Recollections of a Curmudgeonish Georgist

Oscar B. Johannsen

[Reprinted from Fragments, January-March 1982]

I can see him today. It must have been in the Fall of 1938 or '39 that I first entered the Henry George School of Social Science, which was then located on East 29th Street. The man who greeted all who entered was Mr. Otto Dorn, who, I learned later, was a Trustee of the School. He was a courtly gentleman with a greying Van Dyke beard, which caught the eye immediately. His distinguished bearing and gracious welcome could not fail but impress anyone who entered.

This was disconcerting, for I had come prepared to demolish the theories of that crank, Henry George, who (I was led to believe was against real estate). Could such a man who appeared to be as intelligent as Mr. Dorn be led astray? I knew all there was to know about real estate, for my father had owned three tenements. I remembered only too well how he, my brother, and I slaved to paint the roofs of these buildings, and repaired leaking faucets and electric fixtures, trying to keep the buildings in presentable shape so that there would be no vacancies. One vacancy was enough to cause my mother and my father sleepless nights.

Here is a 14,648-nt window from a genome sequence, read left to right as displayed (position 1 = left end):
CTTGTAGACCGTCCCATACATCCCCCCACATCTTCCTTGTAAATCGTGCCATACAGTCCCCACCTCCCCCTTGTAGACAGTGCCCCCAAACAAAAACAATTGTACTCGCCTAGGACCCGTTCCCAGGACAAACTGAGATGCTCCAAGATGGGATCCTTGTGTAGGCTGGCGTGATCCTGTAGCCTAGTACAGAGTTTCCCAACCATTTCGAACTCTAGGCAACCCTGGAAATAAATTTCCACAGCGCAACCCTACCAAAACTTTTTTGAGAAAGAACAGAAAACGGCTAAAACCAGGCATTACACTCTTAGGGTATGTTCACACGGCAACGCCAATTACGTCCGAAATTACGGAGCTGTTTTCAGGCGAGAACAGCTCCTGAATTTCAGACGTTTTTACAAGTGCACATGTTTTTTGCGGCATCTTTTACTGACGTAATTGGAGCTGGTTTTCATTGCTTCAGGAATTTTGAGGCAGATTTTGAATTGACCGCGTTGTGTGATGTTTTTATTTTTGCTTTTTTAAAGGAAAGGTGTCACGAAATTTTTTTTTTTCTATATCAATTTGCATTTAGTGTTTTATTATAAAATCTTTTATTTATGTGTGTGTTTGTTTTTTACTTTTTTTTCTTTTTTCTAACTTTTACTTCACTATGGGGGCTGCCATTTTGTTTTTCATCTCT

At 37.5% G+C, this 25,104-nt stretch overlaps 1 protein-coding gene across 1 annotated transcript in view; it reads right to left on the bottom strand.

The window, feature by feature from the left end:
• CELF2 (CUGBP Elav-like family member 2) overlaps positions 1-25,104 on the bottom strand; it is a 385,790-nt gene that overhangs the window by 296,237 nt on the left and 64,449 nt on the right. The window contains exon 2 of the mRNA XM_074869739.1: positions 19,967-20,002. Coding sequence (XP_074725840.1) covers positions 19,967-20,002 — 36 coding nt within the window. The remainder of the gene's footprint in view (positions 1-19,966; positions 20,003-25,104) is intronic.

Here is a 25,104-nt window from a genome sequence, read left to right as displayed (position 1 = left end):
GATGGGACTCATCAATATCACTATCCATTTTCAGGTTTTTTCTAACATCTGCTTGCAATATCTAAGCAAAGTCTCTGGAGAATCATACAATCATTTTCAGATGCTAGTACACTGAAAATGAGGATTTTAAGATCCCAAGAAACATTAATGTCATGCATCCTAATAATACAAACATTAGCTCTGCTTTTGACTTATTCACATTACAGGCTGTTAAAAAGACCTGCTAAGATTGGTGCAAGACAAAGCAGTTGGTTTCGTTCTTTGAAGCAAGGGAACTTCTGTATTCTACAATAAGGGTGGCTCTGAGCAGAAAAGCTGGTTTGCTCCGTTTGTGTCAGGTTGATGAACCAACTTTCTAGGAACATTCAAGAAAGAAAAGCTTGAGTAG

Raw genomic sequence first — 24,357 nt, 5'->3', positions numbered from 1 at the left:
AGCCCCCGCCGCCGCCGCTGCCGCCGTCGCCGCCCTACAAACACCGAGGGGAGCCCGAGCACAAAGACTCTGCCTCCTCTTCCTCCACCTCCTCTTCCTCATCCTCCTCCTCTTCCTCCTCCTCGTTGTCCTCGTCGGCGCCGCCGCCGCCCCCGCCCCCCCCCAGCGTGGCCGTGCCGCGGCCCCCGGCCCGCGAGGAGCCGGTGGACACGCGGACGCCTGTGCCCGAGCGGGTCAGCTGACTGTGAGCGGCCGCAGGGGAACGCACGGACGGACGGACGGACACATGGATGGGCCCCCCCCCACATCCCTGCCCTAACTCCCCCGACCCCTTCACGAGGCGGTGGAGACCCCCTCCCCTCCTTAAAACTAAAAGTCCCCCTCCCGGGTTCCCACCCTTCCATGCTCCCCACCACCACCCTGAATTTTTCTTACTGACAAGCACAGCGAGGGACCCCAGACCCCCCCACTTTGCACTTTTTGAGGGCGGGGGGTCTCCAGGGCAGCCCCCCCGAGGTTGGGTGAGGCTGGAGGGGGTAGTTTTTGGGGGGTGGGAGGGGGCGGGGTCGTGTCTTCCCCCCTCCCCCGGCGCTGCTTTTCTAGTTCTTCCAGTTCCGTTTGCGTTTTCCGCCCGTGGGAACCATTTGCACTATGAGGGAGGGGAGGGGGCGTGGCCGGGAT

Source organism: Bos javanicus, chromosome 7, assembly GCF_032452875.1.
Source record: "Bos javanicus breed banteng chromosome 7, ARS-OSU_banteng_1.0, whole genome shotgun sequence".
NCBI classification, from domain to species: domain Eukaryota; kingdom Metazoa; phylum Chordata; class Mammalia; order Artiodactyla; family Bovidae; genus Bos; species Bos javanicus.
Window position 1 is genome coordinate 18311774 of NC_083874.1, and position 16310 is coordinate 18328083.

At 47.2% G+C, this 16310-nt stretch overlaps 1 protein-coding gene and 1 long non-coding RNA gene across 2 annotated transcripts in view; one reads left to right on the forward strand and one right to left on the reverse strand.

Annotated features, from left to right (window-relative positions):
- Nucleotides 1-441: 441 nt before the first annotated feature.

The school hummed with activity. The depression was still very much in the minds of all of us, and most of those who came were anxious to find out why jobs were so scarce and why the economy seemed to be going from bad to worse.

Shortly after we were ushered into a classroom and met our teacher, in walked a very attractive young woman with a dazzling smile to give us a little talk about school. Theresa McCarthy was her name, but while she was, without question, an Irish beauty, her voice certainly had no tinge of an Irish brogue to it. What fascinated me, and I am sure all present, was the beautiful modulated voice she had. Her diction reminded me of those English actors and actresses whose voices made those of American actors appear to be flat and banal by comparison.

As I think about it now, it is strange that I should have been so impressed by the physical attributes of the school's personnel. Possibly it was because I must have felt that with such attractive and intelligent people, the school must have something.

So, I took the ten-week course. Ironically, as the course proceeded, instead of my being able to annihilate George, I was slowly but surely agreeing with what I read and heard in the classroom. But it was not until about the ninth or tenth lesson that it suddenly hit me that this was not a course on some kind of fiscal reform, but that it had to do with freedom, and to me the sine qua non of happiness is freedom. Without freedom, life can be a torturous experience instead of a fascinatingly enjoyable one. It dawned on me that what we were learning was a highly individualistic philosophy, with freedom of choice and freedom of activity as its base.